- From Devastation to Inspiration
Buried alive twice on the day that everyone remembers where they were when America was attacked 4 times in 3 different locations; Joe survived with major life threatening injuries. Listen to Joe how he recounts every second of being buried twice, and his road to recovery and inspiring audiences around the world.
- Teamwork Now More Than Ever
In a weak economy, with constant threats of downsizing and layoffs, human behavior will fester in many different ways. Competition has always been the name of the game and will always be what most employees consider their path to job security. Unfortunately, at the end of the day a company suffers from cut throat competition. All Firefighters consider every “save’ and every rescue a team effort and rightfully so. Why not take a Firefighter’s attitude, carry it to the common workplace, and instill the concept of teamwork for the benefit of all. Joe inspires all levels of employees to keep a “Team State of Mind” in all of their projects and job duties. Attendees leave this session with a renewed sense of their important individual role as a part of the Team!
- Putting the Spark in your Company’s Fire
This is a corporate focused presentation focused on bringing all levels of employees and managers together, and re-identifying the intent of a person being dedicated to their work or job. Joe parallels his own career as a 25 year Lieutenant with the N.Y.C. Fire department as both a labor leader and an upper manager. The end result has “the workers” and “the boss” recognizing and appreciating each others’ contribution to the efforts of the company.
- The Price Tag of Greed, An Overvie of a Chutes and Ladders Life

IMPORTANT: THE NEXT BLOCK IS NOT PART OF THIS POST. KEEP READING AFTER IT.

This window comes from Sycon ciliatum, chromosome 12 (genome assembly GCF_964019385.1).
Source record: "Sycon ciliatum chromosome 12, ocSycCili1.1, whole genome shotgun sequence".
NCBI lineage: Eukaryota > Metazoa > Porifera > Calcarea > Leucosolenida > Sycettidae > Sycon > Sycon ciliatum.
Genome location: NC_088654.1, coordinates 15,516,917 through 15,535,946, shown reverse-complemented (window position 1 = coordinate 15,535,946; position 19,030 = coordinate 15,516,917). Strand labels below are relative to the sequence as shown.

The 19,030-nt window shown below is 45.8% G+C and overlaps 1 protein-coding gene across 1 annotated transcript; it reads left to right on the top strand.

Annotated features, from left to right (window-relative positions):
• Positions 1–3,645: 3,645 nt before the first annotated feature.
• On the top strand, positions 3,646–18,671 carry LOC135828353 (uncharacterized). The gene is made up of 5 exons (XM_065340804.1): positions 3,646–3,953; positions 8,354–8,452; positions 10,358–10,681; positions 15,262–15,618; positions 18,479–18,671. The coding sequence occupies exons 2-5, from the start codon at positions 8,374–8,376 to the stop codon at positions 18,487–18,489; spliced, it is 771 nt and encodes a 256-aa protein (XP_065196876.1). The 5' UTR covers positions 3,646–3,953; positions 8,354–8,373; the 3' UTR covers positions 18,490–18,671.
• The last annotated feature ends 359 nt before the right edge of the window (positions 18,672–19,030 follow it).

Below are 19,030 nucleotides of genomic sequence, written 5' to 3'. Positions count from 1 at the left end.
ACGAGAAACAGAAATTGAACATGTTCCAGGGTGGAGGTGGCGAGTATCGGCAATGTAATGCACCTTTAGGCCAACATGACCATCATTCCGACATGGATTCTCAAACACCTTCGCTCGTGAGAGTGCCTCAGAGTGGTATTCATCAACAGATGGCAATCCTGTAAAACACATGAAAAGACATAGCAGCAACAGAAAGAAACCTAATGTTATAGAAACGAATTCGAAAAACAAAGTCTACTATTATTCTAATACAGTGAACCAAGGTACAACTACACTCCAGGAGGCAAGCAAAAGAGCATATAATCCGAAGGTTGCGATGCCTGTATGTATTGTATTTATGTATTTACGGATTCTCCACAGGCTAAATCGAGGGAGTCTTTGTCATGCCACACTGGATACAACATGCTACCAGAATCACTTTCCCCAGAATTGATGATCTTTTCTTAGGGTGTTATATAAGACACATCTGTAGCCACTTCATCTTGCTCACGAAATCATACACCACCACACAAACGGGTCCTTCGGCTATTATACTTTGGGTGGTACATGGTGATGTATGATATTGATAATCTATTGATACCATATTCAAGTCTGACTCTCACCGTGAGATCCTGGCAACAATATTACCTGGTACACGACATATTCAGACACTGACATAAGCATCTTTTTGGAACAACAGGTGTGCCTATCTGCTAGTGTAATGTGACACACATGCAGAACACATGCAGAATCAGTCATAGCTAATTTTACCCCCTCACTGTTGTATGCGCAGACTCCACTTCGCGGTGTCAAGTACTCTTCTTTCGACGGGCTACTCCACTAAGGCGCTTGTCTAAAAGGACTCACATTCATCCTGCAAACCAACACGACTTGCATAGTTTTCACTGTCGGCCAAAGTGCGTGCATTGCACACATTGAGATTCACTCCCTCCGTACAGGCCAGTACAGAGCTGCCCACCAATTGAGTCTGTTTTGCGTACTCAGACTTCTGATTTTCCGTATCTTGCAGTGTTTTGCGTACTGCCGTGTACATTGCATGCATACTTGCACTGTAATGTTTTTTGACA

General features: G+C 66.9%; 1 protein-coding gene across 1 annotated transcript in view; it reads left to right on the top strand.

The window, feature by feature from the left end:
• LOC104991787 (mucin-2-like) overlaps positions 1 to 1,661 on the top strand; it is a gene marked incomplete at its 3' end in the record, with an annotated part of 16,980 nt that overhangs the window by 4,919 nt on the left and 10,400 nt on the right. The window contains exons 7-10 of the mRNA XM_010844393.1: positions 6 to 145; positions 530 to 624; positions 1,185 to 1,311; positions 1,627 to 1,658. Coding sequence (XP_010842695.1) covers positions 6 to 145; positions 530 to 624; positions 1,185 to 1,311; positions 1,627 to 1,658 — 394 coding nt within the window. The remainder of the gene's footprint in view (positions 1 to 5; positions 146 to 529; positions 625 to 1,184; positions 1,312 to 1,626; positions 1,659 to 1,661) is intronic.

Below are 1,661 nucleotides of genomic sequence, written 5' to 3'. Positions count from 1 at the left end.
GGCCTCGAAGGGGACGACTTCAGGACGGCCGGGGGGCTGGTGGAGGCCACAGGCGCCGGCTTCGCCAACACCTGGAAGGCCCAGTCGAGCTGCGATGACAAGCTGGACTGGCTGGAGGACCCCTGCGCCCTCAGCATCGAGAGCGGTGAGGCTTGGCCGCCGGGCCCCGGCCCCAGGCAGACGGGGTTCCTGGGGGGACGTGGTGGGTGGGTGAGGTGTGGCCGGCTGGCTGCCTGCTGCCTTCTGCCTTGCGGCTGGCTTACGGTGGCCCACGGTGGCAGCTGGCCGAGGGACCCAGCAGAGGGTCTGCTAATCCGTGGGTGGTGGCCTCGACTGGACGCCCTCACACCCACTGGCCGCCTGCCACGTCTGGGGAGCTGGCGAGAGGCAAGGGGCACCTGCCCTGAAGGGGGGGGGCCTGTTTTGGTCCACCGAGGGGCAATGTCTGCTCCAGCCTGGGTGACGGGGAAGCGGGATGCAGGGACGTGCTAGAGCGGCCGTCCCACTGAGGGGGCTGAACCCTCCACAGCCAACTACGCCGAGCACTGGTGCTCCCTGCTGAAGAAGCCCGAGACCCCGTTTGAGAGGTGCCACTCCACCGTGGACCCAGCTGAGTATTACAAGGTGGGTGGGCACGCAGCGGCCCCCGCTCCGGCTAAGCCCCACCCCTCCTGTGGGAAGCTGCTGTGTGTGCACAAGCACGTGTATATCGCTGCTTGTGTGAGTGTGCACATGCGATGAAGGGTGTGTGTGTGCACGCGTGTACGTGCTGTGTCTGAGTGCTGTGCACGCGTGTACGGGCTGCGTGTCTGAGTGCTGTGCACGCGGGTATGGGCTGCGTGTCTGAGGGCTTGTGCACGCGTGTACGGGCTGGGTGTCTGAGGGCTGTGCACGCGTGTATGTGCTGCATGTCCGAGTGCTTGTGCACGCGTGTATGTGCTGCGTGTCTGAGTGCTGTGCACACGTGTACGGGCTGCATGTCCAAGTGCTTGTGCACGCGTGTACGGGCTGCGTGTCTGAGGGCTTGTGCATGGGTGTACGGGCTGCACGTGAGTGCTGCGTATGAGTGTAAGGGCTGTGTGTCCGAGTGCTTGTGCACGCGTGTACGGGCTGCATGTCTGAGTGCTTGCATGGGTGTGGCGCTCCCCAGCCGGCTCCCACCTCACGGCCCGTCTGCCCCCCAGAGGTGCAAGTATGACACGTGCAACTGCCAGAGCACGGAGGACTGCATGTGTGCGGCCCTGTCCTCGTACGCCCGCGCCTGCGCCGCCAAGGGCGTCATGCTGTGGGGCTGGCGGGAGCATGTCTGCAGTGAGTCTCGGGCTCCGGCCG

In a world where all too often the ownership of materialistic things becomes a person’s priority, people in general have an insatiable need to satisfy their every want and desire. Unfortunately, greed often leads to a life of crime and other misdeeds. Truth be told, after all is said and done - most people end up losing much more than ever stood to gain. Along with their losses, come severe regrets that compromise their happiness, dignity and respect forever. Additionally, their families often pay the cost of their unsavory behavior as well. Joe was a poor kid from an Italian ghetto in Brooklyn, New York who was exposed to a life of crime as a young kid. Instead of following in the footsteps of gangsters, he earned his way in to the most accomplished and respected organizations in the world, the New York City Fire Department. Hear the stories of people of fame and notoriety who threw it all away for the sake of illegal and immoral actions. Using simple arithmetic, people will be amazed how devastating costly greed inflicted mistakes can be. Everyone from the Mafia to missionaries will be discussed, and attendees will think not twice, but a hundred times, before they themselves fall to errant ways. The final message to the audience is simple: It can take a lifetime to build a reputation, but you can lose it one split second.